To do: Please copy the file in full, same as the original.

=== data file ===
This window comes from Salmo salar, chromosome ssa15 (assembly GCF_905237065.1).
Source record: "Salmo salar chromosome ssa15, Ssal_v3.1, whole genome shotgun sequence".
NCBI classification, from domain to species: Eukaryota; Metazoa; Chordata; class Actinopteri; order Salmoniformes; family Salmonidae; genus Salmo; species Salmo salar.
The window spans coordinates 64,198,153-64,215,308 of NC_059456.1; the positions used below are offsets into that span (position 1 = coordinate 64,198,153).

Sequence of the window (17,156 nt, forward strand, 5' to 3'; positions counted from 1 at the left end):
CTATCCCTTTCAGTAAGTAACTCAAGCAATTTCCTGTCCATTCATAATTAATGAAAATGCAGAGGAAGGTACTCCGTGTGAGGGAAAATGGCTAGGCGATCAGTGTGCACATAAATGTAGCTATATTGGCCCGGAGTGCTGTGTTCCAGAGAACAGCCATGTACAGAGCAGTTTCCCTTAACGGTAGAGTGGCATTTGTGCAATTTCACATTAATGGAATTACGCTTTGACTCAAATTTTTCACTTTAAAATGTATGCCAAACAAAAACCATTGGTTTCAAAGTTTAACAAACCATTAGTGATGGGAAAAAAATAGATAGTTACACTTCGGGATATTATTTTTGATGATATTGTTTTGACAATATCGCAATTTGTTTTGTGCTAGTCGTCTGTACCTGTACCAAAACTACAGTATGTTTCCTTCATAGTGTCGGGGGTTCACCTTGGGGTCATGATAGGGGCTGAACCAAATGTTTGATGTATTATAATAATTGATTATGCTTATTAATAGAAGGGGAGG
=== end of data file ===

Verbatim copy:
This window comes from Salmo salar, chromosome ssa15 (assembly GCF_905237065.1).
Source record: "Salmo salar chromosome ssa15, Ssal_v3.1, whole genome shotgun sequence".
NCBI classification, from domain to species: Eukaryota; Metazoa; Chordata; class Actinopteri; order Salmoniformes; family Salmonidae; genus Salmo; species Salmo salar.
The window spans coordinates 64,198,153-64,215,308 of NC_059456.1; the positions used below are offsets into that span (position 1 = coordinate 64,198,153).

Sequence of the window (17,156 nt, forward strand, 5' to 3'; positions counted from 1 at the left end):
CTATCCCTTTCAGTAAGTAACTCAAGCAATTTCCTGTCCATTCATAATTAATGAAAATGCAGAGGAAGGTACTCCGTGTGAGGGAAAATGGCTAGGCGATCAGTGTGCACATAAATGTAGCTATATTGGCCCGGAGTGCTGTGTTCCAGAGAACAGCCATGTACAGAGCAGTTTCCCTTAACGGTAGAGTGGCATTTGTGCAATTTCACATTAATGGAATTACGCTTTGACTCAAATTTTTCACTTTAAAATGTATGCCAAACAAAAACCATTGGTTTCAAAGTTTAACAAACCATTAGTGATGGGAAAAAAATAGATAGTTACACTTCGGGATATTATTTTTGATGATATTGTTTTGACAATATCGCAATTTGTTTTGTGCTAGTCGTCTGTACCTGTACCAAAACTACAGTATGTTTCCTTCATAGTGTCGGGGGTTCACCTTGGGGTCATGATAGGGGCTGAACCAAATGTTTGATGTATTATAATAATTGATTATGCTTATTAATAGAAGGGGAGG